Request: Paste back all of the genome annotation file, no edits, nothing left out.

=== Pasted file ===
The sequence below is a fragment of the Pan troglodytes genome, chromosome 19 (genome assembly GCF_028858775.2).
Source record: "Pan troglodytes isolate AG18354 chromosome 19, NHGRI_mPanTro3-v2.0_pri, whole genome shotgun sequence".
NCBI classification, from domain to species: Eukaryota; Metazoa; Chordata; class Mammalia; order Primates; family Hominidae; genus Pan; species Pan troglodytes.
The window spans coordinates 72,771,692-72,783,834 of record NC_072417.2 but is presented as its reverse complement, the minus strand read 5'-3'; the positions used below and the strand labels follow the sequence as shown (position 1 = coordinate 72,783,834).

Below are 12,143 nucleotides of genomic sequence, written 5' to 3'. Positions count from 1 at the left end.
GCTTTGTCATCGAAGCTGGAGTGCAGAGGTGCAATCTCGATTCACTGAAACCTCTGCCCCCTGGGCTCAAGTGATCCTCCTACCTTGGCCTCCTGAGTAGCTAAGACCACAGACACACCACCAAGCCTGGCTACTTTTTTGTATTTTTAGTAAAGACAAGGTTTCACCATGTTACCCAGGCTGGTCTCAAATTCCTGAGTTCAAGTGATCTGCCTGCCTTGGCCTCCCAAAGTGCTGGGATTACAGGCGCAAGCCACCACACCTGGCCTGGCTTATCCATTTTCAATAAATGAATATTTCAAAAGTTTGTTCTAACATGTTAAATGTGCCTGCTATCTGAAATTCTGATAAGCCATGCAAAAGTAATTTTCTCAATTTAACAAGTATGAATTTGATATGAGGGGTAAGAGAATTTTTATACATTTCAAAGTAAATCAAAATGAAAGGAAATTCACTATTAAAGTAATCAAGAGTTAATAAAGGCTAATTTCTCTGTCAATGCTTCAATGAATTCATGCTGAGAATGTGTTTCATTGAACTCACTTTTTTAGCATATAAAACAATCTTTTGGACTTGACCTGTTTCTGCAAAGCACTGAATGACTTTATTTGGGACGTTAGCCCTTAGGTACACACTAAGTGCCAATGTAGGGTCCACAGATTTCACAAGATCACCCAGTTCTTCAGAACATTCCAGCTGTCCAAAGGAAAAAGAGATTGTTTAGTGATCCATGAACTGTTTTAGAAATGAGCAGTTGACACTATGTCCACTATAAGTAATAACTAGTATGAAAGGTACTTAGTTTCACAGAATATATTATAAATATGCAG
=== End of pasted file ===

The sequence below is a fragment of the Pan troglodytes genome, chromosome 19 (genome assembly GCF_028858775.2).
Source record: "Pan troglodytes isolate AG18354 chromosome 19, NHGRI_mPanTro3-v2.0_pri, whole genome shotgun sequence".
NCBI classification, from domain to species: Eukaryota; Metazoa; Chordata; class Mammalia; order Primates; family Hominidae; genus Pan; species Pan troglodytes.
The window spans coordinates 72,771,692-72,783,834 of record NC_072417.2 but is presented as its reverse complement, the minus strand read 5'-3'; the positions used below and the strand labels follow the sequence as shown (position 1 = coordinate 72,783,834).

Below are 12,143 nucleotides of genomic sequence, written 5' to 3'. Positions count from 1 at the left end.
GCTTTGTCATCGAAGCTGGAGTGCAGAGGTGCAATCTCGATTCACTGAAACCTCTGCCCCCTGGGCTCAAGTGATCCTCCTACCTTGGCCTCCTGAGTAGCTAAGACCACAGACACACCACCAAGCCTGGCTACTTTTTTGTATTTTTAGTAAAGACAAGGTTTCACCATGTTACCCAGGCTGGTCTCAAATTCCTGAGTTCAAGTGATCTGCCTGCCTTGGCCTCCCAAAGTGCTGGGATTACAGGCGCAAGCCACCACACCTGGCCTGGCTTATCCATTTTCAATAAATGAATATTTCAAAAGTTTGTTCTAACATGTTAAATGTGCCTGCTATCTGAAATTCTGATAAGCCATGCAAAAGTAATTTTCTCAATTTAACAAGTATGAATTTGATATGAGGGGTAAGAGAATTTTTATACATTTCAAAGTAAATCAAAATGAAAGGAAATTCACTATTAAAGTAATCAAGAGTTAATAAAGGCTAATTTCTCTGTCAATGCTTCAATGAATTCATGCTGAGAATGTGTTTCATTGAACTCACTTTTTTAGCATATAAAACAATCTTTTGGACTTGACCTGTTTCTGCAAAGCACTGAATGACTTTATTTGGGACGTTAGCCCTTAGGTACACACTAAGTGCCAATGTAGGGTCCACAGATTTCACAAGATCACCCAGTTCTTCAGAACATTCCAGCTGTCCAAAGGAAAAAGAGATTGTTTAGTGATCCATGAACTGTTTTAGAAATGAGCAGTTGACACTATGTCCACTATAAGTAATAACTAGTATGAAAGGTACTTAGTTTCACAGAATATATTATAAATATGCAG